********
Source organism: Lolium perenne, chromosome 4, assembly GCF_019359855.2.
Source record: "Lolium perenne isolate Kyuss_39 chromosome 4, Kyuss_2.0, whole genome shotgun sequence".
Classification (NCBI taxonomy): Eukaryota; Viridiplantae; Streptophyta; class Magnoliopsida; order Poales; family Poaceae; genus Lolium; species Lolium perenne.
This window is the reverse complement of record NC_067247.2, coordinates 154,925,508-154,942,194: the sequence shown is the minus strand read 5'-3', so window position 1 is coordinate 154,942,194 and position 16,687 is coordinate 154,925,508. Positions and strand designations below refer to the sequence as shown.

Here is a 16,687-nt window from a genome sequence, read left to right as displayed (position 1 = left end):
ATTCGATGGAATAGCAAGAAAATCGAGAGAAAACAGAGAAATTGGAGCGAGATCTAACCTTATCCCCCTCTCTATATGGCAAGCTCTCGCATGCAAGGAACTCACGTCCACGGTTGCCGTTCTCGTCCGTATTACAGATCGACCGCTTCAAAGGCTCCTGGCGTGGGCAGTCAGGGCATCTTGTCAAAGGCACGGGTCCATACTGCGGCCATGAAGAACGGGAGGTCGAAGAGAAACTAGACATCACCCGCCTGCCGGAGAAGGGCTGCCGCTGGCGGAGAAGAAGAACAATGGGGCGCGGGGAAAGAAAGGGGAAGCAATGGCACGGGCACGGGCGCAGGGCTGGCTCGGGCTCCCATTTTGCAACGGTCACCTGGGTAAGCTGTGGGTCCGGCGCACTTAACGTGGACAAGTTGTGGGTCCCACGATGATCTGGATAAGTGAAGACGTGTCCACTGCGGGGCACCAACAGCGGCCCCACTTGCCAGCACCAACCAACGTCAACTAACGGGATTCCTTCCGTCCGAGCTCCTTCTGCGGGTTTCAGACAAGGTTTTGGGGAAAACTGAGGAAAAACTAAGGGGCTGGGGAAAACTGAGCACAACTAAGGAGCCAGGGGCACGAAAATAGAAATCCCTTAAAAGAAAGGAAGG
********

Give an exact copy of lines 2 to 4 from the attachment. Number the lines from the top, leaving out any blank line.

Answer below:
Source record: "Lolium perenne isolate Kyuss_39 chromosome 4, Kyuss_2.0, whole genome shotgun sequence".
Classification (NCBI taxonomy): Eukaryota; Viridiplantae; Streptophyta; class Magnoliopsida; order Poales; family Poaceae; genus Lolium; species Lolium perenne.
This window is the reverse complement of record NC_067247.2, coordinates 154,925,508-154,942,194: the sequence shown is the minus strand read 5'-3', so window position 1 is coordinate 154,942,194 and position 16,687 is coordinate 154,925,508. Positions and strand designations below refer to the sequence as shown.